Note from mod: Do not use FONT and SIZE tags

Last edited by tsk1979 : 12th November 2007 at 23:32.
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Old 12th November 2007, 23:14   #18
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OT: @pgsagar, pls do not key in your messages into a word processing appln / mail and then copy-paste into TBHP. This causes font formatting data to be displayed in vain. If you still do, use the 'Remove Text Formatting' link seen just above the message compose /reply box to remove such formatting .

Else, notepad is good.

Last edited by condor : 12th November 2007 at 23:17.
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Old 12th November 2007, 23:36   #19
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pgsagar, with modern diesels the cost of maintenance is only slightly higher. As for timing belts etc., you have been misinformened. Even in a Petrol car(interference engine) timing belt breakage will cause diwal(a)i

There is one place where petrol cars score. If you get really bad fuel in your crdi, you are looking at much more expensive repairs as compared to MPFI. But manufactures are putting in more and more advanced fuel filters to counter that.

In Europe diesel costs slightly more than petrol, but even then they are moving to diesel due to better fuel ecnomy and reliability.
Diesel engines run at lower rpm as compared to comparable petrol cars and wear and tear is less.

Even in Le Mans, which is the ultimate endurance test, the diesel is the king.

What you have been told was true 5 years ago, but today the slightly high maintenance costs are easily offset by the benefits.
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Old 13th November 2007, 00:29   #20
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What's an interference engine?
Is NHC iDSI an interference engine?
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Old 13th November 2007, 01:42   #21
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I agree with tsk that it is not a fair comparision between the old gen diesels with the new gen multijets and vgts.
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Old 13th November 2007, 07:16   #22
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Quote:
Originally Posted by anandpadhye View Post
What's an interference engine?
Is NHC iDSI an interference engine?
An engine is an 'inteference engine' when the piston & valves occupy the same space at different times...ie. the valves move down when the piston is not occupying that space (as in moving downward from TDC) & are in their seats when the piston is at TDC.

All this is highly timed & that is where the timing belt plays such a crucial role.

All modern 4valve/cylinder engines are of the inteference type.

The opposite of interference is freewheeling (in the automotive sense).

Hope this helps.

Last edited by 1self : 13th November 2007 at 07:19.
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Old 13th November 2007, 09:31   #23
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Innova diesels belching smoke?? Thats the first time I have heard this one. Any diesel when lugged emits black smoke. I "BELIEVE" even petrol engines would belch smoke (invisible albeit) when lugged.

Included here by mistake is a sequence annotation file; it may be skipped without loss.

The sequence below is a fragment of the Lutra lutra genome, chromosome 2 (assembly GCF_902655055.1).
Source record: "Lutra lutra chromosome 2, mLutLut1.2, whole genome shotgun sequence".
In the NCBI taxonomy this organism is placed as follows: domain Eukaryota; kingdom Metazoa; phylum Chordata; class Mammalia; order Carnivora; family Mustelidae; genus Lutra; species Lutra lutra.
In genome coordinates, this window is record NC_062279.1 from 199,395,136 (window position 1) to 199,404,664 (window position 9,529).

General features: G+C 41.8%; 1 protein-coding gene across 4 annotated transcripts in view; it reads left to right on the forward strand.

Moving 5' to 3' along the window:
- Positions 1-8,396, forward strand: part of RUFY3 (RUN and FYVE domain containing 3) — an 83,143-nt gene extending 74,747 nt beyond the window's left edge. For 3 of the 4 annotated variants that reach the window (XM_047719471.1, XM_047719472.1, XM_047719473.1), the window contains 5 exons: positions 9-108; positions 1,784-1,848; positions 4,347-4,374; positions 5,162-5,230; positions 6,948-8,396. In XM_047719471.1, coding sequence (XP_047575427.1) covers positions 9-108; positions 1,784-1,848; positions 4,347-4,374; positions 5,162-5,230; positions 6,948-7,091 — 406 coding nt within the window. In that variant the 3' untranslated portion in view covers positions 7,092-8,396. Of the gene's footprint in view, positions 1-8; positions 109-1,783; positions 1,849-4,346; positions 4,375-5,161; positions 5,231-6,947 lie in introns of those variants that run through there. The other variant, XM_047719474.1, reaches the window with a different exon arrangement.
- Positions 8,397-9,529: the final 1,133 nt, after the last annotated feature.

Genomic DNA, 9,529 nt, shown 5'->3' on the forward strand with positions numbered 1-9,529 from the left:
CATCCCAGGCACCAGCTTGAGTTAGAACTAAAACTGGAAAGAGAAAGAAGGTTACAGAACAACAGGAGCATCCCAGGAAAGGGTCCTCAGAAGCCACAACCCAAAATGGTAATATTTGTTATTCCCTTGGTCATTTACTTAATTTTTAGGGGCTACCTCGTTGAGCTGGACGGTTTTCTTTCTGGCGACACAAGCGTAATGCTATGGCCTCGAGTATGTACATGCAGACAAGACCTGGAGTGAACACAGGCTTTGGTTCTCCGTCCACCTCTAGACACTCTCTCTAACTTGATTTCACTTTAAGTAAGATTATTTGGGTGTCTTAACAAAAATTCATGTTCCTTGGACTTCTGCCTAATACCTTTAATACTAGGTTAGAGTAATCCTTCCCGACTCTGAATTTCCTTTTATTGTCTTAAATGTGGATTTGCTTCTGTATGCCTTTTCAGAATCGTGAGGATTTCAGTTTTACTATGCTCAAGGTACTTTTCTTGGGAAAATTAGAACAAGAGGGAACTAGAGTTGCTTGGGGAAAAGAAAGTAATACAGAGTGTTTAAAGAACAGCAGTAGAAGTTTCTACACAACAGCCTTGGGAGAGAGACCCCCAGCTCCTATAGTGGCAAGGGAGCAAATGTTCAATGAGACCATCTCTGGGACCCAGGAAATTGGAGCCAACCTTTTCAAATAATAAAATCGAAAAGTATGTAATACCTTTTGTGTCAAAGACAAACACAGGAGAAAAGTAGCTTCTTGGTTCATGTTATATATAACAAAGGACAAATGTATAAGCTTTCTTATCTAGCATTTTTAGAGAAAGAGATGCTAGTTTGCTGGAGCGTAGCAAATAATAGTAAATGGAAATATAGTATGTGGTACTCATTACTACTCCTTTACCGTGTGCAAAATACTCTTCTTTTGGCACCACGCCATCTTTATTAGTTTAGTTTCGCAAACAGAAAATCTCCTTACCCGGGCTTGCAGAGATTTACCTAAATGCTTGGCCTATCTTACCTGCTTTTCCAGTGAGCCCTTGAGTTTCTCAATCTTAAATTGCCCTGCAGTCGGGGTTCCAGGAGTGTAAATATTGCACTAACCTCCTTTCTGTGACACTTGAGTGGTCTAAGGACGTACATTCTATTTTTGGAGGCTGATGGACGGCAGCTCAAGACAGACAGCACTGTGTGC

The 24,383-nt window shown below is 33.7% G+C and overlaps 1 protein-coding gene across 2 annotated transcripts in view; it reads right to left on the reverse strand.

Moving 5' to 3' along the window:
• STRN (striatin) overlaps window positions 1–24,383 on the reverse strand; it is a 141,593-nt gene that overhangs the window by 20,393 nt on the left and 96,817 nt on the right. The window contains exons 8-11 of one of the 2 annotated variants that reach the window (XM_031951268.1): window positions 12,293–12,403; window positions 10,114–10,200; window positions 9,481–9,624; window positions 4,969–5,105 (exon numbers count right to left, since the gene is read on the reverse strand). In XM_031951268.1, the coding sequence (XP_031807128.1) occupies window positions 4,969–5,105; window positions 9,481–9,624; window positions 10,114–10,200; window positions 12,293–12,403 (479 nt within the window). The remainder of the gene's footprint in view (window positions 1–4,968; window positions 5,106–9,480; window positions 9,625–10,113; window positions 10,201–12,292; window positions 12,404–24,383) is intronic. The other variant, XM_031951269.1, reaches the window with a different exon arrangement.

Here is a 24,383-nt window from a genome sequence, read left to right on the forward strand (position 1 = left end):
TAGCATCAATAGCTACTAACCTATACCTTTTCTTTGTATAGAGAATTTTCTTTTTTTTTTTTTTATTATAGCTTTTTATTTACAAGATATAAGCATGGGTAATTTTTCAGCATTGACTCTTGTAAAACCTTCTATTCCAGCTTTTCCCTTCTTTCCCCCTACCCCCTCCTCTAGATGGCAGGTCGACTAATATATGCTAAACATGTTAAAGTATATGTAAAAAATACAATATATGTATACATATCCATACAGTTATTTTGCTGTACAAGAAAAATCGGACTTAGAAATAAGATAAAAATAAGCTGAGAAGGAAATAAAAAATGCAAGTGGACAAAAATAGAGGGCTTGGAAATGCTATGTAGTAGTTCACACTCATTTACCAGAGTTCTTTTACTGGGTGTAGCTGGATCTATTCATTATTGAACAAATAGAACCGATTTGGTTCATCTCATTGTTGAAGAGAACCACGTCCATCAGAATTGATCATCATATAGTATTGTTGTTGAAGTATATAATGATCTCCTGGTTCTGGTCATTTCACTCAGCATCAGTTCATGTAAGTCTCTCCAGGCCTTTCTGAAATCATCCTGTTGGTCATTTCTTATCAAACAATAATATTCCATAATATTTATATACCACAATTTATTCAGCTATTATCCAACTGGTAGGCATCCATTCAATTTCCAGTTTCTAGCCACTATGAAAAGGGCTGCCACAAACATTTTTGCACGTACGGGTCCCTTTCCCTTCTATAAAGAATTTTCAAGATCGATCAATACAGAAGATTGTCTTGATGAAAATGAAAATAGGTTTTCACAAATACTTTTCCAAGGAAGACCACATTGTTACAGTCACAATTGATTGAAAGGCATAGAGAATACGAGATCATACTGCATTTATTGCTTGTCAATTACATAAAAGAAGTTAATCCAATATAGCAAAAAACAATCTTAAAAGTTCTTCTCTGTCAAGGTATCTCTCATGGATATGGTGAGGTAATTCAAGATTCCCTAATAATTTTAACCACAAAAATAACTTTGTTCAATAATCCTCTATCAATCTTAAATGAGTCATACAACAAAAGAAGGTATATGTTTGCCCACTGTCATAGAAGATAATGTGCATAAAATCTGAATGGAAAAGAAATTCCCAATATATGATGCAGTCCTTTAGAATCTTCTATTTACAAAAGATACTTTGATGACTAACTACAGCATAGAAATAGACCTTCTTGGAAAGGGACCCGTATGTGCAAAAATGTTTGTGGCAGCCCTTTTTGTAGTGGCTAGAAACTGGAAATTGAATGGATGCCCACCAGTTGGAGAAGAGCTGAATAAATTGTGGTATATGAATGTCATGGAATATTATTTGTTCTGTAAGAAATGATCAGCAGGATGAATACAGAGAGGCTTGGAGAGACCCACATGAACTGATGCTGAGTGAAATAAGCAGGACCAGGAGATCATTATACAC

As for higher maintenance costs, it all boils down to ROI. Diesels are workhorses and their better efficiencies only work to your advantage

Modern day diesels have definitely narrowed that gap that once existed with petrols vis a vis maintenance costs. I guess only an objective analysis from someone who has (had) both petrols and diesels will guide us better here.Here say and opinions will only confuse everyone more.
If you want to buy a diesel, then read up these forums better and ask around. There are enough junta here to give you good statistical dataset to help make your decision.
As for mileage, I will take your side when it comes to the mindset of the populace (by and large) that buys diesels. come on guys, people buy it only for the mileage.
Swift VDIs owners may be exceptions(and this is a very very recent phenomenon). But majority Indian Junta buy only for diesel mileage and cheaper fuel. Rural india still works only on SUMOs, Indicas, Taveras, Octavias and Qualis. You will find nary an SX4 or an Optra or a pure petrol car that gives mileage in single digits.

Last edited by Venkatesh.C : 13th November 2007 at 09:32.
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Old 13th November 2007, 10:09   #24
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No hurt sentiments, psagar --- just you have been very wrongly informed on several counts, and I feel you would do better to listen to the correspondents on this thread than to your mechanic. I really have to express doubt as to his qualification to be a mechanic.

I was talking with a German taxi driver once. His car is in use 24 hours a day, with one brother working days, another working nights. I was astonished to hear that they expect their engines to last well over the first 99,999 Km around the clock, and, in Germany, no taxi is going to be permitted to belch black smoke. Yes, I'll admit it was Mercedes, but I think it still beats a petrol engine of similar price/quality.